First Republic reverses 36% plunge as U.S. pushes bank rescue
First Republic Bank reversed a 36% plunge as some of the nation’s largest lenders were nearing a U.S. government-orchestrated deal to deposit about $30 billion in an effort to stabilize the bank.
Shares were 22% higher at $34.28 as of 1:06 p.m. in New York, after dropping as low as $19.80. That stems a slide that had erased more than $17 billion from First Republic’s market capitalization this month amid fallout from the collapse of three banks, including regional lender Silicon Valley Bank.
Banks including JPMorgan Chase, Citigroup, Bank of America , Wells Fargo, Morgan Stanley and PNC Financial Services Group are part of the discussions, said the people, asking not to be identified because the talks are private. Details of the rescue, which are still being worked out, may be announced as soon as Thursday, the people said.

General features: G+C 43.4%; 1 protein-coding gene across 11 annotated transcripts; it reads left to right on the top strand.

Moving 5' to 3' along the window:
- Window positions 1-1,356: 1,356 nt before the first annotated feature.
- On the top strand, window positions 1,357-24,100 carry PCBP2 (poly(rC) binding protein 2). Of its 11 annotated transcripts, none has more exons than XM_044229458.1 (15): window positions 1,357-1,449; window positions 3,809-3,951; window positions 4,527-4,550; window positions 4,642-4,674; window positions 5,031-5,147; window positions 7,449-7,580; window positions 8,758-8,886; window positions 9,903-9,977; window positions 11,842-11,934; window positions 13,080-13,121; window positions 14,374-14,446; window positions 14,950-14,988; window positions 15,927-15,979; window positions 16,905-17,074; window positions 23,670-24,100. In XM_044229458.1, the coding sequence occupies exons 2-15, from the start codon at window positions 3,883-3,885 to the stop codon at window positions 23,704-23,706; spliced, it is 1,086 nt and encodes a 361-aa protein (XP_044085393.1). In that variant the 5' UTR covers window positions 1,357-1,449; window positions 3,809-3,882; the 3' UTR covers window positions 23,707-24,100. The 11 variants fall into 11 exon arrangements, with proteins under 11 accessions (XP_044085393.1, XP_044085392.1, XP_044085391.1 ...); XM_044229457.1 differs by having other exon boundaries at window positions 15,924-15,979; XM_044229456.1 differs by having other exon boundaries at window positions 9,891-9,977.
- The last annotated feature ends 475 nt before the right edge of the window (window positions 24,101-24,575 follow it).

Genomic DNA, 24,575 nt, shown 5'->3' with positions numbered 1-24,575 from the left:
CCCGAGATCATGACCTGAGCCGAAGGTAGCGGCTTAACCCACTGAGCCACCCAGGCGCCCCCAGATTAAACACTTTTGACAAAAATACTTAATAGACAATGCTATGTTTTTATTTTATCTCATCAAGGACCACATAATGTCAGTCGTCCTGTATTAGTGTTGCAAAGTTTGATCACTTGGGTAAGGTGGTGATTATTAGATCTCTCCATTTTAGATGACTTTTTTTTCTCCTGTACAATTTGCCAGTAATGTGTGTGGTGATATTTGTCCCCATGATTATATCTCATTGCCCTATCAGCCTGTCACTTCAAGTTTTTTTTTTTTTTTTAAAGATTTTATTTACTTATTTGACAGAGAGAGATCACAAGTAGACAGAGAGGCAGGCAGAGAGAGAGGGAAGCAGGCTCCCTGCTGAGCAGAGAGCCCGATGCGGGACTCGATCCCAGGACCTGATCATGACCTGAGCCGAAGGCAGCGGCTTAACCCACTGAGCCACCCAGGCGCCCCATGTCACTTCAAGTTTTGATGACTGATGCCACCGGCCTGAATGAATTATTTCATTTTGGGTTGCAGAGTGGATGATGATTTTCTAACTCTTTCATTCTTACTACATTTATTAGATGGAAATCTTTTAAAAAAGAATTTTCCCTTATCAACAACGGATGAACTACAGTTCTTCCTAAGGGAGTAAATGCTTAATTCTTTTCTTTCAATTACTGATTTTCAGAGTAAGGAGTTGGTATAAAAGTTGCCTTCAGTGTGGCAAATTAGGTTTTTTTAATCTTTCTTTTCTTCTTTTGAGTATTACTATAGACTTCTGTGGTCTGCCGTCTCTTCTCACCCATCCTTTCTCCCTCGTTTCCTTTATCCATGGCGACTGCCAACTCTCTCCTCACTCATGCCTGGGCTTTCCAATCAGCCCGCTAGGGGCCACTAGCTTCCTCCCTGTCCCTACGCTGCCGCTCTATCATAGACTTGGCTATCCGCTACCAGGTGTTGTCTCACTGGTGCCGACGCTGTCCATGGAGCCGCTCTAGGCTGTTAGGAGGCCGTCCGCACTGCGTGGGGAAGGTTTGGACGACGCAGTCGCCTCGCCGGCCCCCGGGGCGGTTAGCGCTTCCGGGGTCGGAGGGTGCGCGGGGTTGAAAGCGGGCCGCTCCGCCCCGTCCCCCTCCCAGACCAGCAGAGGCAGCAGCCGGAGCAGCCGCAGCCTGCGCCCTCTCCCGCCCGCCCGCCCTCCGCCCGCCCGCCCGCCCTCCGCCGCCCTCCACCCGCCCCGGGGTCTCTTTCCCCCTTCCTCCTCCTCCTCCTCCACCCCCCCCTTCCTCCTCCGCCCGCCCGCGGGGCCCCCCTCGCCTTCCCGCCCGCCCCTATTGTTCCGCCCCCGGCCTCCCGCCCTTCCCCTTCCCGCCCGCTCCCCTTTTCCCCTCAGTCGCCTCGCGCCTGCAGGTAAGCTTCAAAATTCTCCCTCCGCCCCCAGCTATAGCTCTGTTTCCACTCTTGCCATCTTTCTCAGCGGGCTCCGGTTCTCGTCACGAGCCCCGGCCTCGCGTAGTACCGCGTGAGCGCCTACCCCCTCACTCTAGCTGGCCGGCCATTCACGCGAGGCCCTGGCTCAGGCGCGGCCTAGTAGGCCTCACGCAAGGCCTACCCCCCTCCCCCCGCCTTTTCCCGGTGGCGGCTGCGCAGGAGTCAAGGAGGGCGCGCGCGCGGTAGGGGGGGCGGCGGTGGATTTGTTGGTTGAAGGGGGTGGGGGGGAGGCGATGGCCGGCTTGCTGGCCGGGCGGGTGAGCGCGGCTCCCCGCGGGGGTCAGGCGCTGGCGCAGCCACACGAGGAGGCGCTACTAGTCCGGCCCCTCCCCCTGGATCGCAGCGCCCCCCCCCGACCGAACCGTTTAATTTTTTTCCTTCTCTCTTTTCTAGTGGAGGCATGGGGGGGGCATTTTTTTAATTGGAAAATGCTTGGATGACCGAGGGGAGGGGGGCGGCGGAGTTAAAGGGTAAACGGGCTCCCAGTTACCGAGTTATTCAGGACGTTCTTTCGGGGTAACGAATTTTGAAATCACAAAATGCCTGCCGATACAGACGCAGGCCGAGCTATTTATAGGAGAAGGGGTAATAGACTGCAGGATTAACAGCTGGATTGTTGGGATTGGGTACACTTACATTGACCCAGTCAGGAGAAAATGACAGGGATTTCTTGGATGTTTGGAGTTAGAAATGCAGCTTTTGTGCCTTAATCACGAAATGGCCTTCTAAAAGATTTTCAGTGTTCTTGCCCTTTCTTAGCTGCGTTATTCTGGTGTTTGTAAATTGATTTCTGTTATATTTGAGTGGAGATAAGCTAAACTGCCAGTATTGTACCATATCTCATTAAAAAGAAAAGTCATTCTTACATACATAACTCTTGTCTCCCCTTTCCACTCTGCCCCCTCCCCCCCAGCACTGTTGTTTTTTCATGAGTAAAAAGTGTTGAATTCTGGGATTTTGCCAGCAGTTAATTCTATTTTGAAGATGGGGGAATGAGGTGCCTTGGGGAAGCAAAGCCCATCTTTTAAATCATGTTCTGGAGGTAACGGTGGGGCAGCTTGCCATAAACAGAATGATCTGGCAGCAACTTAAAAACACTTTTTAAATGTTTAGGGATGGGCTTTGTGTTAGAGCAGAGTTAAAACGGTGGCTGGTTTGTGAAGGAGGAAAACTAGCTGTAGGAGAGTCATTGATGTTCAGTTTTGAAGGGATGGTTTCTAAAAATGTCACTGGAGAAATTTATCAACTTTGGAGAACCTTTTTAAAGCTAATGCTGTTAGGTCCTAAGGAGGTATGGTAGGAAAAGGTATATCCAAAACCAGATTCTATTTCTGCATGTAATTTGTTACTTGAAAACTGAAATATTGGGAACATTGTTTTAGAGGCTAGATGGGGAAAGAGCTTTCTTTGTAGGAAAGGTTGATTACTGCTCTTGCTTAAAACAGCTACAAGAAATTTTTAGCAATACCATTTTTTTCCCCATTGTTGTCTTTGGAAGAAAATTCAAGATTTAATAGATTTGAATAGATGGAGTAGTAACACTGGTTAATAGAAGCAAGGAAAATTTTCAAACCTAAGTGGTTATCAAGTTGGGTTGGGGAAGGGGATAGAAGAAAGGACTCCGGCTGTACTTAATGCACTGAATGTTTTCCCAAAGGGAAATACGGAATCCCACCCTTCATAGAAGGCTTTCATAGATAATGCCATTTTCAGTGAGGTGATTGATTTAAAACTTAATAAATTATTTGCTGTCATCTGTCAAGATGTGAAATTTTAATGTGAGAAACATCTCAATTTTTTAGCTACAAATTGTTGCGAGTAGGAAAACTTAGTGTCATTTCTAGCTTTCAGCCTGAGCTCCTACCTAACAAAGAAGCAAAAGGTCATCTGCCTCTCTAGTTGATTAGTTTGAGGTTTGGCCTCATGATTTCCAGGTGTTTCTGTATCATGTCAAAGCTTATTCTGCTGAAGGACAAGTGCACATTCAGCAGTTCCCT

Investors across the banking space are on tenterhooks amid the upheaval in U.S. regional lenders as well as the tumult surrounding Credit Suisse. Shares of the Swiss bank rebounded Thursday after it opened a $54-billion line of credit with the country’s central bank and offered to buy back debt. The European Central Bank delivered a planned half-point hike in interest rates Thursday.
First Republic Bank is cut to junk by S&P Global Ratings and Fitch amid concern that clients will pull holdings, after regulators pledged bank support.
First Republic specializes in private banking and wealth management, and has tried to differentiate itself from Silicon Valley Bank.
On Wednesday, First Republic shares sank 21% as its credit rating was cut to junk by S&P Global Ratings and Fitch Ratings. The bank said Sunday that its total available unused liquidity to fund operations was more than $70 billion, from agreements that included the Federal Reserve and JPMorgan Chase & Co.
Bloomberg writer Maxwell Zeff contributed to this report.
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